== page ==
Year Awarded: 2013
College of Engineering and Computer Science
Electrical Engineering and Computer Science
I have a strong passion for teaching undergraduate and graduate courses in computer science and information technology. For undergraduate courses, I emphasize providing students with a good understanding of current techniques, improving their problem-solving capability, enhancing their basic computer skills, and preparing them to become part of the proficient IT workforce.
I strive to make the assessments in my courses frequent and ongoing throughout the semester. In undergraduate courses I typically give seven or eight quizzes, two written assignments, and three exams to keep students engaged in every module covered in class. I emphasize problem-solving questions for undergraduate student assessment, but I also use true/false, multiple-choice, and fill-in-the-blank questions.
I recognize that face-to-face office hours cannot alone give sufficient help to all students. I therefore encourage the students to communicate with me by e-mail, and I reply to students' e-mail as quickly as possible, often within a few hours and in detail. I have also held extra online help sessions for CNT 4403 (Network Security and Privacy) using the chat feature of Webcourses. The students generally respond to my teaching approach very favorably. Many have felt that the problem-solving assignments are one of the best learning mechanisms for understanding network protocols, and many have expressed their appreciation for receiving fast e-mail replies with detailed clarifications.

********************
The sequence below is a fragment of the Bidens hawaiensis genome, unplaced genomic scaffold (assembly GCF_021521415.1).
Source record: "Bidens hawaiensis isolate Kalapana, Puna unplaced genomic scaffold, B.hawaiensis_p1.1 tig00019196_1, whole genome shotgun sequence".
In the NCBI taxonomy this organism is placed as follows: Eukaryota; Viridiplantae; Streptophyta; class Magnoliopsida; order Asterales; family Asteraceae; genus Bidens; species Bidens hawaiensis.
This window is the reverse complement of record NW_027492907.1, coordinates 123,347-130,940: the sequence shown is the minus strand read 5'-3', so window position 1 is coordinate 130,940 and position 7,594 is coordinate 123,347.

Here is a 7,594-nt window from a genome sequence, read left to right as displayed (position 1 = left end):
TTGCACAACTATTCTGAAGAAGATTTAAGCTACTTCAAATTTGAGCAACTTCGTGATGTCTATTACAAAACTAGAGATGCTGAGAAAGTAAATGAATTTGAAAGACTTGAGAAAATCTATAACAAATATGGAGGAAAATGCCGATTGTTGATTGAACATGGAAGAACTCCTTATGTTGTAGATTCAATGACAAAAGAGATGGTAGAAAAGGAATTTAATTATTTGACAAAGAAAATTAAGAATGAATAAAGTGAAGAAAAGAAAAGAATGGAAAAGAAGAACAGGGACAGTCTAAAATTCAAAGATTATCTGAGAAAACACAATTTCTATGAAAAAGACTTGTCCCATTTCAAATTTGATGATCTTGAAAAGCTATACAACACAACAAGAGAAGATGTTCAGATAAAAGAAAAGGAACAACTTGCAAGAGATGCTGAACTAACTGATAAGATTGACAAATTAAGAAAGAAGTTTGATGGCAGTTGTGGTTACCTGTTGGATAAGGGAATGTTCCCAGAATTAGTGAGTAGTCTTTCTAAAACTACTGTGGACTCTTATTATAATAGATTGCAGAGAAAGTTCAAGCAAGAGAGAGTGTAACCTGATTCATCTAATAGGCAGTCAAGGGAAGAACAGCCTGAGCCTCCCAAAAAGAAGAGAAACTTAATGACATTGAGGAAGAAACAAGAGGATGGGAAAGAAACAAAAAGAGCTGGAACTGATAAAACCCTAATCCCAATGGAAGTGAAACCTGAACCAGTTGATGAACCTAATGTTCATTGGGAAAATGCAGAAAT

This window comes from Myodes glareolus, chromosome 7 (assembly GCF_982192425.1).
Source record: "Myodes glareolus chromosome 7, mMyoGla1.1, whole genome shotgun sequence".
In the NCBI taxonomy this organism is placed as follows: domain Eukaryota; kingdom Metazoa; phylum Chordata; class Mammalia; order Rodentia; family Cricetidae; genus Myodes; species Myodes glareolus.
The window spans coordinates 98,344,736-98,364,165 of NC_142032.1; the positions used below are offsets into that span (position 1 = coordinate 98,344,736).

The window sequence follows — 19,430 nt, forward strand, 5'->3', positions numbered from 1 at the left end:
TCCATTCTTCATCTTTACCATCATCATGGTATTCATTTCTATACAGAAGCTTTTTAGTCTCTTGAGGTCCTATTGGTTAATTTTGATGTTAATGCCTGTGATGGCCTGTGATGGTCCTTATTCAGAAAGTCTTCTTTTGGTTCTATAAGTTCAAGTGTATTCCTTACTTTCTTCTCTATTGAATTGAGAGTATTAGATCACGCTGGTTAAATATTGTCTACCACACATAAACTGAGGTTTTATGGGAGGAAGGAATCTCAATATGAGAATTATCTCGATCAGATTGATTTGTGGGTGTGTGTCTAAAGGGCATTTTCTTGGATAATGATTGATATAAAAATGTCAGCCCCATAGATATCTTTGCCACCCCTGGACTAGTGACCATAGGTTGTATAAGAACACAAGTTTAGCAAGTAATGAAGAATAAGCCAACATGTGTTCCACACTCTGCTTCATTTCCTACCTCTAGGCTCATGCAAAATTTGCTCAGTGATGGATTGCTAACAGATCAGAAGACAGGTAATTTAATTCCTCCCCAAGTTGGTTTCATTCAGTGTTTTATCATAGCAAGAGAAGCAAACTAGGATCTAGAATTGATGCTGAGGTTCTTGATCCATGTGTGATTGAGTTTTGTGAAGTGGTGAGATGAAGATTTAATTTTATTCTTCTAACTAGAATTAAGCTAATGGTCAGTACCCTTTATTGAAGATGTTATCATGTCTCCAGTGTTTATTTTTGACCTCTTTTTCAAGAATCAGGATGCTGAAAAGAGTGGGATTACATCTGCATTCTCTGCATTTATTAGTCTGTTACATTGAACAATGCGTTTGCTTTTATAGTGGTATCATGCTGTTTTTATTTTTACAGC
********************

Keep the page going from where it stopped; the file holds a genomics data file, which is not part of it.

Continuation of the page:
One of the most challenging aspects of teaching courses in computer networks and network security is the frequent need to update these courses to reflect the dramatic advances and breakthroughs in network technology. When I started developing the curricular materials for CNT 4403 in 2009, I realized that the information in network security textbooks is not always sufficient or up to date. I covered extra information to give students a better understanding of emerging security protocols as well as to expose them to new trends in combating malicious user behavior. I have also developed my own problem-solving questions for my supplemental materials and created a large bank of questions for online quizzes. All of my changes were well received by the students.
Specifically, they liked the fact that I presented topics by explaining them in a context of emerging research and development.